Lincolnshire County Council urged not to turn its back on wind turbines
Opposition councillors say Lincolnshire's biggest authority should "show leadership" in identifying future energy resources, rather than condemning wind turbines.
The Conservative-led county council has approved its wind energy position statement which recommends no new large-scale wind farms are built within 2km of homes.
The policy has been adopted after about 4,000 people completed a questionnaire. More than 60 per cent disagreed or strongly disagreed that wind farms should feature in Lincolnshire's future energy needs. And 87 per cent agreed or strongly agreed that planning authorities should note the statement when considering developments.
Planning decisions remain with district authorities. But as a consultee, the county council will use its statement to inform responses to wind farm proposals.
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Council leader Martin Hill reiterated his view that the public supports the authority's stance, despite claims of duplicate responses skewing the survey.
"The evidence of the polls has confirmed what we suspected, that over 80 per cent of the public supports the council's position," he said.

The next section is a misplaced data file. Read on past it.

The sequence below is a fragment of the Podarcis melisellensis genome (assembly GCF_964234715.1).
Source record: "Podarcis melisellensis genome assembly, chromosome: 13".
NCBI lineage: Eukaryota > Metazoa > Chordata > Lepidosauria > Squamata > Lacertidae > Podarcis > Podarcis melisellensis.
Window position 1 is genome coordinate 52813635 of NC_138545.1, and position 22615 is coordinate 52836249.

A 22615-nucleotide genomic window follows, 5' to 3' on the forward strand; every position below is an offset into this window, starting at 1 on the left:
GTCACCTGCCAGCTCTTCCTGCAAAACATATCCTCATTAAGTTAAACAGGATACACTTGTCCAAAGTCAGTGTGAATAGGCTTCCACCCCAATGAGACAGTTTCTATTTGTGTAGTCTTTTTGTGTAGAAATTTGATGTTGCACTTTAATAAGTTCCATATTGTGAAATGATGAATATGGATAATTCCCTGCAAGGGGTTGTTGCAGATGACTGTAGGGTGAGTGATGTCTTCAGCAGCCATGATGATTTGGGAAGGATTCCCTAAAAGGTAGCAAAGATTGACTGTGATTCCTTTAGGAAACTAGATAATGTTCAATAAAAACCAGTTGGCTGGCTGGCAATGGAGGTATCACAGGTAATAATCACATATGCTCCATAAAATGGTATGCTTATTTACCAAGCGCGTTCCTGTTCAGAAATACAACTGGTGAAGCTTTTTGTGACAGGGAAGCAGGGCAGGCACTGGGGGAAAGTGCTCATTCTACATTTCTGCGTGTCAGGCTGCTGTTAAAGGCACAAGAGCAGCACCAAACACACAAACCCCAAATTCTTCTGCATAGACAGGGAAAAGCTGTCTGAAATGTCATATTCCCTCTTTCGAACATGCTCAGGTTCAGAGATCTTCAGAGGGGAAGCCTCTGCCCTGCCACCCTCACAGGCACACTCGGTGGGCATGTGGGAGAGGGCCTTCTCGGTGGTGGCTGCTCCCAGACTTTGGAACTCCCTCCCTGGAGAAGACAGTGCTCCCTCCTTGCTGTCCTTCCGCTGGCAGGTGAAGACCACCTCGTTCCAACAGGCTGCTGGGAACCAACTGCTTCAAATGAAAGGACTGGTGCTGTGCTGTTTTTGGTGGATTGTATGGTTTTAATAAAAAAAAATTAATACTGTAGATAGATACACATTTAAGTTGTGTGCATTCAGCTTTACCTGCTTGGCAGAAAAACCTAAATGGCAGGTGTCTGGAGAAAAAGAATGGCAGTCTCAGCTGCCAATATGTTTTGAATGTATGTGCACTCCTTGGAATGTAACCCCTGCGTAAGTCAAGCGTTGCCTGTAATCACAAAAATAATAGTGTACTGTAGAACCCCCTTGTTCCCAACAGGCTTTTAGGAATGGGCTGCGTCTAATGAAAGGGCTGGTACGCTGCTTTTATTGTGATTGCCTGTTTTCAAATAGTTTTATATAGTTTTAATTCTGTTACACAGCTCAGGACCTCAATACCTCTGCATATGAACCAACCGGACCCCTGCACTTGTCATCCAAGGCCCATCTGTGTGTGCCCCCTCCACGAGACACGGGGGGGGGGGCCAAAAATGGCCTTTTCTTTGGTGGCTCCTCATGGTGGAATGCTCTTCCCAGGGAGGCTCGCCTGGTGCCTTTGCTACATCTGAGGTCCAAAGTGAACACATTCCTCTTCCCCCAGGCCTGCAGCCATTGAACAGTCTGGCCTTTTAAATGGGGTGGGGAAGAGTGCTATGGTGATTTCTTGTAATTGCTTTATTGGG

"We are not saying we are against wind farms.
"We are saying we think we have enough in this county that we want to protect its heritage and landscape."
Labour's John Hough, of Louth South ward, said: "It would be quite out of order for us to put out documents saying that we should have a presumption against wind turbine developments.
"We should show leadership at Lincolnshire County Council about energy for the future. It's about time we did."
Liberal Democrat John Marriott, who represents Hykeham Forum, said: "Those who live in urban areas say no problem but those in rural areas are the ones who will create the most opposition to wind turbines.
"Wind turbines are not the answer to our energy problems – we have to look at other alternative energies."
Conservative Eddy Poll, the executive member for economic development, said the council accepts that wind turbines have some part to play in addressing climate change.
But he added: "Wind turbines are a bit like starting your car in the morning then getting the bus to work.
"They are costly, dirty, unreliable, unsustainable and unwanted. If they really are the saviour that everybody says they are, let them operate without subsidy."
Lincoln Boultham ward member Kevin Clarke, said: "The county council is not the planning authority so why do we have this policy?
"Surely it's not for a vote winner in the May election?"
Cllr Hill previously told the Echo that the only way to completely ensure people could have their say on wind farms and avoid duplications would have been to stage a referendum, likely to cost £350,000.
Independent member for Branston and Navenby, Marianne Overton, fears a future legal challenge to the statement due to the "highly misleading" survey results.
She told the council: "The position statement is very careful to look at the size, scale and location of wind turbines.
"It is intended to look at planning issues but I worry that the consultation is sadly flawed."